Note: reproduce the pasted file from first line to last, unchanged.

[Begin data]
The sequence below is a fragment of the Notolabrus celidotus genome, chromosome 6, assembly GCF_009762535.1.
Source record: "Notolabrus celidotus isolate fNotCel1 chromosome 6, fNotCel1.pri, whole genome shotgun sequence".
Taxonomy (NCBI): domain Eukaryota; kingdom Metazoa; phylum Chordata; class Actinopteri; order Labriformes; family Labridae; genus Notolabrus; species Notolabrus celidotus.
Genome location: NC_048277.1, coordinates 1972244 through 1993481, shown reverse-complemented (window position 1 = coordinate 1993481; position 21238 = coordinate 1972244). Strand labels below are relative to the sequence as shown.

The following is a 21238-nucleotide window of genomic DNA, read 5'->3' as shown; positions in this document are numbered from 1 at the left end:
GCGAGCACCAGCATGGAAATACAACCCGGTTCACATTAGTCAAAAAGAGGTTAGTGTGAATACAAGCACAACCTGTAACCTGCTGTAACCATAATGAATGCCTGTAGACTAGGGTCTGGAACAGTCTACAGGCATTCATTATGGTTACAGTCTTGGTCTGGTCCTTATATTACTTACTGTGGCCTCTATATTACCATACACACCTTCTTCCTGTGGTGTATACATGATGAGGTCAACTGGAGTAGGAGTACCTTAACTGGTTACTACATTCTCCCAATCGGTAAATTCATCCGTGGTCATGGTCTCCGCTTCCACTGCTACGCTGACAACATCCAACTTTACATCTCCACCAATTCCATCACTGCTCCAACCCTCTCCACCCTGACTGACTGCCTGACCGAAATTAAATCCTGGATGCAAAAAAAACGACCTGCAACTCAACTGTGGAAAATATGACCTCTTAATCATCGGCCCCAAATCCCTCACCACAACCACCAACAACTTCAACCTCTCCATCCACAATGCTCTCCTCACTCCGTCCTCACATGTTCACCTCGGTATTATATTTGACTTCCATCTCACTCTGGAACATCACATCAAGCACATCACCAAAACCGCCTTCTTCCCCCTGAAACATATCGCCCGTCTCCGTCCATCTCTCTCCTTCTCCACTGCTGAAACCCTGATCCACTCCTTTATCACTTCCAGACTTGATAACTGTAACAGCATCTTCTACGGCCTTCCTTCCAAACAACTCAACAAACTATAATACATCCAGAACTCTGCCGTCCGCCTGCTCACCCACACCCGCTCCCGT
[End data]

The sequence below is a fragment of the Notolabrus celidotus genome, chromosome 6, assembly GCF_009762535.1.
Source record: "Notolabrus celidotus isolate fNotCel1 chromosome 6, fNotCel1.pri, whole genome shotgun sequence".
Taxonomy (NCBI): domain Eukaryota; kingdom Metazoa; phylum Chordata; class Actinopteri; order Labriformes; family Labridae; genus Notolabrus; species Notolabrus celidotus.
Genome location: NC_048277.1, coordinates 1972244 through 1993481, shown reverse-complemented (window position 1 = coordinate 1993481; position 21238 = coordinate 1972244). Strand labels below are relative to the sequence as shown.

The following is a 21238-nucleotide window of genomic DNA, read 5'->3' as shown; positions in this document are numbered from 1 at the left end:
GCGAGCACCAGCATGGAAATACAACCCGGTTCACATTAGTCAAAAAGAGGTTAGTGTGAATACAAGCACAACCTGTAACCTGCTGTAACCATAATGAATGCCTGTAGACTAGGGTCTGGAACAGTCTACAGGCATTCATTATGGTTACAGTCTTGGTCTGGTCCTTATATTACTTACTGTGGCCTCTATATTACCATACACACCTTCTTCCTGTGGTGTATACATGATGAGGTCAACTGGAGTAGGAGTACCTTAACTGGTTACTACATTCTCCCAATCGGTAAATTCATCCGTGGTCATGGTCTCCGCTTCCACTGCTACGCTGACAACATCCAACTTTACATCTCCACCAATTCCATCACTGCTCCAACCCTCTCCACCCTGACTGACTGCCTGACCGAAATTAAATCCTGGATGCAAAAAAAACGACCTGCAACTCAACTGTGGAAAATATGACCTCTTAATCATCGGCCCCAAATCCCTCACCACAACCACCAACAACTTCAACCTCTCCATCCACAATGCTCTCCTCACTCCGTCCTCACATGTTCACCTCGGTATTATATTTGACTTCCATCTCACTCTGGAACATCACATCAAGCACATCACCAAAACCGCCTTCTTCCCCCTGAAACATATCGCCCGTCTCCGTCCATCTCTCTCCTTCTCCACTGCTGAAACCCTGATCCACTCCTTTATCACTTCCAGACTTGATAACTGTAACAGCATCTTCTACGGCCTTCCTTCCAAACAACTCAACAAACTATAATACATCCAGAACTCTGCCGTCCGCCTGCTCACCCACACCCGCTCCCGT